They are threatened because the methods at times are considered unscientific. Quantum physics is also logic defying and yet perhaps holds the key to the understanding of the universe itself. The same strange and charmed logic can also be used to understand holistic healing. Some of my favourite books, which you might enjoy are: The Dancing Wuli Masters by Gary Zukav, Shroedinger's Cat by John Gribbon(There's also a great trilogy by Rober Anton Wilson)and The Tao of Physicis, Fritjov Capra. All the best, peace R

    3. First of all, questioning a consensus without evidence qualifies as nothing. Evidence counts. Rhetoric doesn't.

      Secondly, where did you get those cancer statistics. The rate of most cancers is unchanged from and the death rate has dropped significantly. The only cancer that is much higher today is lung cancer thanks to smoking and probably pollution. I wrote about this in the past couple of weeks. The data for cancer prior to 1940 is really bad, because there was little post mortem analysis, many cancers weren't known, and people died young. The cancer rate now is the same, if not lower, than it was 100 years ago. You just can't quote numbers without providing solid evidence, not shit you picked up in a natural news article.

      Quantum physics is perfectly scientific. I do not know how you think it's logic defying.

      Finally, science is merely a methodology to identify cause and effect in the natural world. If you can't show your effect with science, then it's not proven. And is useless.

      Come on. If you're going to argue this stuff, you're going to have to bring better info to the discussion.

  11. Seeing this article, here's what I see: No mention at all of how many "adverse reactions" to the vaccine actually occurred. It only says, "several adverse reactions to the medicines have been reported" — reported, not confirmed — and that an anti-vaccine group there is pushing for it, and crowing loudly that they convinced the health minister to remove this recommendation. Politics, lack of hard data, and more anti-vax propaganda, complete with a picture of teary-eyed mothers.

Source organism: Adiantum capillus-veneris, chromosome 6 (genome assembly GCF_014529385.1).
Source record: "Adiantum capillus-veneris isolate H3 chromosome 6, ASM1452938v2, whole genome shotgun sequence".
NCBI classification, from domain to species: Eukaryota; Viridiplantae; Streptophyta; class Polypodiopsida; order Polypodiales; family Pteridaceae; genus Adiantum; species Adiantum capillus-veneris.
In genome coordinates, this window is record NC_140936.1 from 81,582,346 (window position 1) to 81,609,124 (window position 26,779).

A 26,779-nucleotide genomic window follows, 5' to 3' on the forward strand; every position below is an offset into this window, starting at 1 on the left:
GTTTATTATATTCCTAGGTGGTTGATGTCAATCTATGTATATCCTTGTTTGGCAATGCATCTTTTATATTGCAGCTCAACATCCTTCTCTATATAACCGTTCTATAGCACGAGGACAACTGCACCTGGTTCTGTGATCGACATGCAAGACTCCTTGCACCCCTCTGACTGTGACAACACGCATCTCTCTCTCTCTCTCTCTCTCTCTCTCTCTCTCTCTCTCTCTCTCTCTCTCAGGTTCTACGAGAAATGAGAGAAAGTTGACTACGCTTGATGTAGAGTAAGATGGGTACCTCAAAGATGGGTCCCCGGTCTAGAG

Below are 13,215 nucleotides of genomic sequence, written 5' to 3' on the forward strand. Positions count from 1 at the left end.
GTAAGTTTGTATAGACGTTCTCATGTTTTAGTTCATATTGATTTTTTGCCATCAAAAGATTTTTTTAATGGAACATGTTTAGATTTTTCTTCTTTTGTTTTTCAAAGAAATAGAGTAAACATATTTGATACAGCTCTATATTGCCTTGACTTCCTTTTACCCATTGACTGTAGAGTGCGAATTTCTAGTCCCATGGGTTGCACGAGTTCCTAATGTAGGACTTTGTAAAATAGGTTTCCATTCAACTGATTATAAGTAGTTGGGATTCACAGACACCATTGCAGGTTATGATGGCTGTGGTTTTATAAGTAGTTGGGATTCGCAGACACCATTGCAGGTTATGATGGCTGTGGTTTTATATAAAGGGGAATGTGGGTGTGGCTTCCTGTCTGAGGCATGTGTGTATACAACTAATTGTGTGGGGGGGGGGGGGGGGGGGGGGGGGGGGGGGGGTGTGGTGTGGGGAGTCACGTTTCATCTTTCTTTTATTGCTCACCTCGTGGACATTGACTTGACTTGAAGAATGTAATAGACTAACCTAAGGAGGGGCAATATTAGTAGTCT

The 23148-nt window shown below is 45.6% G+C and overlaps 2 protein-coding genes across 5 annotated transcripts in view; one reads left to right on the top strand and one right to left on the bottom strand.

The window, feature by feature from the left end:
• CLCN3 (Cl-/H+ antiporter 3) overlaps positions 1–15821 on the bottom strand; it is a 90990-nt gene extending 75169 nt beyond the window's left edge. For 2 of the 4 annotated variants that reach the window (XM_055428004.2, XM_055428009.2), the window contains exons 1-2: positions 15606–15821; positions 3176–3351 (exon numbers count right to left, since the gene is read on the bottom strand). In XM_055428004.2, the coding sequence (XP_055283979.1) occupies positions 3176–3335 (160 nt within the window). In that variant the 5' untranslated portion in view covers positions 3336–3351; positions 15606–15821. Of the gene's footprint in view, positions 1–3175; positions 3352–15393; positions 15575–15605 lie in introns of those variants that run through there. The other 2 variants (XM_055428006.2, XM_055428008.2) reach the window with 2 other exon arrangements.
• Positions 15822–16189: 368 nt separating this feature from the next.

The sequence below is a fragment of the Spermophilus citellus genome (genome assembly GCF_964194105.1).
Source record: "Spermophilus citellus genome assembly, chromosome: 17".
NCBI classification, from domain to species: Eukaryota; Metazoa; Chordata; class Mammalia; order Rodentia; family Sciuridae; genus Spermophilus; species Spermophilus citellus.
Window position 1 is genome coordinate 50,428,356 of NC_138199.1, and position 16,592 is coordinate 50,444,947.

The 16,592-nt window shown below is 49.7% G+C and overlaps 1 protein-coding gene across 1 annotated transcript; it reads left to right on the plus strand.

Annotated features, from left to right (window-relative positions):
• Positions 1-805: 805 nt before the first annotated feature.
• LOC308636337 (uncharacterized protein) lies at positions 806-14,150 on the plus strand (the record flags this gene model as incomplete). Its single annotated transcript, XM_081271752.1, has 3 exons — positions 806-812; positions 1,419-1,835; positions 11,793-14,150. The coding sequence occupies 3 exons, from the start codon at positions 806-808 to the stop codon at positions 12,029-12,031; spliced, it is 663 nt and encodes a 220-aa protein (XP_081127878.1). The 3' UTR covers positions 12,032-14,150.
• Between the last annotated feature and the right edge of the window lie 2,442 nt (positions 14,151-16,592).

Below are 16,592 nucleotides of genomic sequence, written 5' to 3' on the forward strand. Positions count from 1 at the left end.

12. Seeing this article, here's what I see: No mention at all of how many "adverse reactions" to the vaccine actually occurred. It only says, "several adverse reactions to the medicines have been reported" — reported, not confirmed — and that an anti-vaccine group there is pushing for it, and crowing loudly that they convinced the health minister to remove this recommendation. Politics, lack of hard data, and more anti-vax propaganda, complete with a picture of teary-eyed mothers.

    1. I'm actually in Japan an the moment and this article is clearly an opinion piece, not designed to inform, rather to push a certain idea. A special task force examined 43 cases of widespread pain after HPV vaccinations, This means that they examined each case separately and in detail. The panel concluded that given the timing of symptoms they could not rule out a connection between the adverse events and HPV vaccines. The Rate of adverse reactions is
      Cervarix – 245.1 per 1 million vaccinations
      Gardasil – 155.7 per 1 million vaccinations
      It's not only about the numbers, it's about the severity of the reaction. And I guarantee you that if it was a case of simple aches and pains, it would't register here. There are cases of paralysis with at least one girl in a wheel chair. The panel considered both the timing of the onset of symptoms and the consistency of the conditions. They consider a possible genetic predisposition with the vaccine being the trigger, as is the case with some other vaccines (DTP and oral Polio). They are unable to determine an exact interaction at a cellular level, hence no 'smoking gun' as the Americans like to phrase it.

    2. Jack, I don't push opinion, which isn't evidence-based. I use evidence. Controlled epidemiological studies do NOT confirm your lies. Give me a break. Go troll an anti-science website, because you are a lying liar who lies. Period. End of case.